Payroll paytech company Papaya Global is on a hiring binge in the U.S., seeking to increase its employee headcount by about a third by yearend as it builds out new cross-border payroll payment capabilities.
The Israeli company, with about half of its clients headquartered in the U.S., aims to add between 50 and 70 U.S. employees to its current 180 stateside workers, Papaya CEO Eynat Guez said in an interview this week. Worldwide, it’s trying to add about 300 to its 750 overall headcount.
Papaya, which is backed by major venture capital firms including Sequoia Capital and Bessemer Venture Partners, has built out its cross-border payroll company by adding a payments capability this week.
While payroll companies abound, it’s a rarity for one to actually make the payments to employees globally, handling all the tax compliance and benefit detail complexities across borders, Guez said. Papaya didn’t offer that option either until its purchase this year of the London-based money transfer company Azimo, which added money transfer licenses to Papaya’s operations. In July, Papaya received regulatory approval of the merger, allowing it to launch the new services this week after a silent start-up in recent months.
“We are taking a very bold approach in saying that we can do that all over the world within 72 hours,” said Guez, who co-founded the company six years ago in 2016. She noted that in Europe, Papaya can sometimes deliver payments even faster, in less than two hours.
Papaya paid between $150 million and $200 million for the acquisition in March, according to TechCrunch, after raising $250 million last year. While a company may manage payroll payments domestically, it can tap Papaya for payments to employees in any or all of 160 countries.
“The payments piece is the biggest thing,” she said. “If you are looking at any other payroll company in the world none has a money transfer license.”
Attracting big-name clients
So far, Papaya clients include car-maker Toyota, tech giant Microsoft, e-commerce company Shopify and the video-streaming outlet Vimeo, a spokesperson for the company said.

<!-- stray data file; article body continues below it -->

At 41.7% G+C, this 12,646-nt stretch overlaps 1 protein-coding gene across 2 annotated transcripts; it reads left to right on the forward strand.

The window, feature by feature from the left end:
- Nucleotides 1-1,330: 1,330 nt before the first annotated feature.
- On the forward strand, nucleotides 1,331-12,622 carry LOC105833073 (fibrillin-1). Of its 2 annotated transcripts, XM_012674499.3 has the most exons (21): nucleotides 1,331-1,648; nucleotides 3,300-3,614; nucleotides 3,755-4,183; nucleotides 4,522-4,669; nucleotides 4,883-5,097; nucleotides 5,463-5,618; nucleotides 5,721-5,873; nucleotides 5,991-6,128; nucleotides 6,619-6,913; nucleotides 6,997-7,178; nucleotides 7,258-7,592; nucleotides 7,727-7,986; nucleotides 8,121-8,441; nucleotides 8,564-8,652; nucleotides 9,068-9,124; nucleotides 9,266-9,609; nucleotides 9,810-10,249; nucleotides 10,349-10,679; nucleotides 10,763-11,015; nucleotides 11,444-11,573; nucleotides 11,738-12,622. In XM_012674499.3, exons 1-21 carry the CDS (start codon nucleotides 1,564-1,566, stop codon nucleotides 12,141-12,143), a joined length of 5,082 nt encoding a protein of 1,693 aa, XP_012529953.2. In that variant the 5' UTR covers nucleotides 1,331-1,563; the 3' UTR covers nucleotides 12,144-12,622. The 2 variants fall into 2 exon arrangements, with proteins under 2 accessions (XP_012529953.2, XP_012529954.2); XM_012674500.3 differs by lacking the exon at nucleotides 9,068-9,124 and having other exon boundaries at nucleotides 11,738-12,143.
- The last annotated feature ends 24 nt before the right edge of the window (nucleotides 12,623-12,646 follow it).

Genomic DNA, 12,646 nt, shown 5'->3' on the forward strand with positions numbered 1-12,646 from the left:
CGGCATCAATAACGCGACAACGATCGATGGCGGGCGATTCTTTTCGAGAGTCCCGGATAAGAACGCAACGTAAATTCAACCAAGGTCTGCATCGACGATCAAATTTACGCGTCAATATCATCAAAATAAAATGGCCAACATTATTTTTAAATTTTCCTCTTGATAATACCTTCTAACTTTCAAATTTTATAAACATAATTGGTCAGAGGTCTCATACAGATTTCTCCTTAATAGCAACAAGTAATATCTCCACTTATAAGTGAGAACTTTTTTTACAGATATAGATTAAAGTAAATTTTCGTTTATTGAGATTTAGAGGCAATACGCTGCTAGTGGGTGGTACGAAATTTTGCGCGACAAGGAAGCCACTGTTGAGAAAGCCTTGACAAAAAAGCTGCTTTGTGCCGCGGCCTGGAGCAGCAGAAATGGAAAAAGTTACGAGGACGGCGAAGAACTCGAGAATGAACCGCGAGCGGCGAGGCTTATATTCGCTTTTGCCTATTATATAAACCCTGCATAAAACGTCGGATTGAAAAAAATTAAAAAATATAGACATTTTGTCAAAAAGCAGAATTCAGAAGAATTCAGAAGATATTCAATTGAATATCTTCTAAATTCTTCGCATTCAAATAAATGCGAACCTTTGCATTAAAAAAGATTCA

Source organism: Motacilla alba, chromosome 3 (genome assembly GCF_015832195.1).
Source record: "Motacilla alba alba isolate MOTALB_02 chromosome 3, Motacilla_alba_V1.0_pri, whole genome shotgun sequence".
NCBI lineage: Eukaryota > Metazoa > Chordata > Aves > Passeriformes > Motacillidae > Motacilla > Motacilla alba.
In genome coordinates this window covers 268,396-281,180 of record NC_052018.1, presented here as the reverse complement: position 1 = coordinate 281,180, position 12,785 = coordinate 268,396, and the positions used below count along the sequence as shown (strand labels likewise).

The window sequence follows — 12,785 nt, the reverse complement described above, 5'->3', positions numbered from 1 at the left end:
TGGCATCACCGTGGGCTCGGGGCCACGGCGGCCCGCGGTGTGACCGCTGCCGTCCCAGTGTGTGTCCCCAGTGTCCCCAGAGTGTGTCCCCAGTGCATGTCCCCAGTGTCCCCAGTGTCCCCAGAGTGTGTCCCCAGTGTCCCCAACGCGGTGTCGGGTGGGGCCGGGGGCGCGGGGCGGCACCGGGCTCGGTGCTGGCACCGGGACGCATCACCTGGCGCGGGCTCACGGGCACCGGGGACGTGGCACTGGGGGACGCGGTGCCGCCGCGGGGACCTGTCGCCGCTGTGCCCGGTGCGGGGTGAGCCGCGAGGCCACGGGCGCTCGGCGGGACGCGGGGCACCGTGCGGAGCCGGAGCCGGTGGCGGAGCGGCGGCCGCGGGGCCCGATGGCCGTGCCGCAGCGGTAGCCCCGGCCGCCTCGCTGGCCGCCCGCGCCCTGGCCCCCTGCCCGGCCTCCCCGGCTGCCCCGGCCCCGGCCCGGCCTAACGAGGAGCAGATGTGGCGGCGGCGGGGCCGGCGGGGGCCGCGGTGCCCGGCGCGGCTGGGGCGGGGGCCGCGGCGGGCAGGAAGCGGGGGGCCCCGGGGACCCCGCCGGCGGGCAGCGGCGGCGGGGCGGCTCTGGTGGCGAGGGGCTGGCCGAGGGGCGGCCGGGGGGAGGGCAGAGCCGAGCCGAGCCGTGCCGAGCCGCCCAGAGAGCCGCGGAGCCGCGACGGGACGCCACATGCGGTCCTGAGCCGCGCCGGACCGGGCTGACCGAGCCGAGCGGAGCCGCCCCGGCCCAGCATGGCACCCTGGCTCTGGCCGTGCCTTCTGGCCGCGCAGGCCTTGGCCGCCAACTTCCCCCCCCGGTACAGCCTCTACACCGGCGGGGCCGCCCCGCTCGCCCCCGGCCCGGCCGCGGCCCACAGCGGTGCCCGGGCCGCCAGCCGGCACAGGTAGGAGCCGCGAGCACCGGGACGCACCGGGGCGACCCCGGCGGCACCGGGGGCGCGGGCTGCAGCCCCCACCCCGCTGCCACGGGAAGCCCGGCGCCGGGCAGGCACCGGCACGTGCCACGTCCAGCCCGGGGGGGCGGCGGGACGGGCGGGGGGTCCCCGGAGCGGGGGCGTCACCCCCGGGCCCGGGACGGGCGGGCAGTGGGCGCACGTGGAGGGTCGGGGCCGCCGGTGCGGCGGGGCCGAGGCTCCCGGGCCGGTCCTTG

The other half of Papaya’s clients are headquartered in Europe and the Middle East, Guez said. Worldwide, the clients have employee headcounts of anywhere from 500 to 55,000 employees. While it might seem that only large companies would need such international payroll services, she said increasingly smaller ones need them, too.
“Companies are becoming global on a much, much earlier basis,” she said. “Our clients are mid-market to large clients.”
The company’s software-as-a-service platform allows for easy startup within days, without third-party integrators, and lets clients buy the services in only countries they choose, Guez said. The Papaya system incorporates different classifications for payroll payments by country so it can receive payroll orders and disburse the payments accurately in different locales, Guez said.
“If you send it locally, it’s very easy to classify it as payroll — if you send it internationally, it’s very hard to classify something internationally as payroll so the bank will see it,” explained Guez, who said she has 20 years of payroll and global workforce experience.
Major rivals to battle
Still, Papaya has some big-time competition in the industry, like Roseland, New Jersey-based Automatic Data Processing, better known as ADP. It, too, has some payment offerings, and it serves 990,000 clients in 140 countries.
“Papaya is a great business and I’m a big fan of Eynat Guez,” said Dan Dolev, a senior analyst at Mizuho Americas who follows the fintech industry and ADP. “She is a remarkable leader.”
“That said, ADP has a billion-dollar revenue business in multinational payroll,” Dolev said by email. He explained that his understanding is that Papaya acts as a “global employer of record,” which is similar to ADP’s professional employer organization business, except that Papaya is global and therefore pays employees in other countries on the client’s behalf.
“We believe that the way it’s divided (between payroll processing and payments), it’s actually creating a lot of friction for the client,” Guez said. “It needs to be a seamless process. You need to calculate the payroll, then you need to execute the funds globally.”
Papaya’s U.S. job openings listed on its website indicate openings for product and marketing managers in the U.S. Guez adds that it’s seeking also to hire customer service managers and sales representatives in large numbers.
While Papaya’s U.S. home base is currently in New York, it’s expanding mainly in Austin so that office will soon overtake New York’s to become Papaya’s largest in the U.S., Guez said.
The type of talent that Papaya is hiring is generally moving from New York and San Francisco to Austin and that’s why Papaya’s office there is becoming a key outpost, she explained.
Guez said she splits her time between New York and Israel. Her co-founders include Ofer Herman, who is the company’s chief technology officer, and Ruben Drong, who is its chief innovation officer.
In the future, she foresees potentially partnering with banks to be able to offer financial services to employees, if they consent to be marketed to through their employer. Conversations with European banks about that possibility are underway now, Guez said.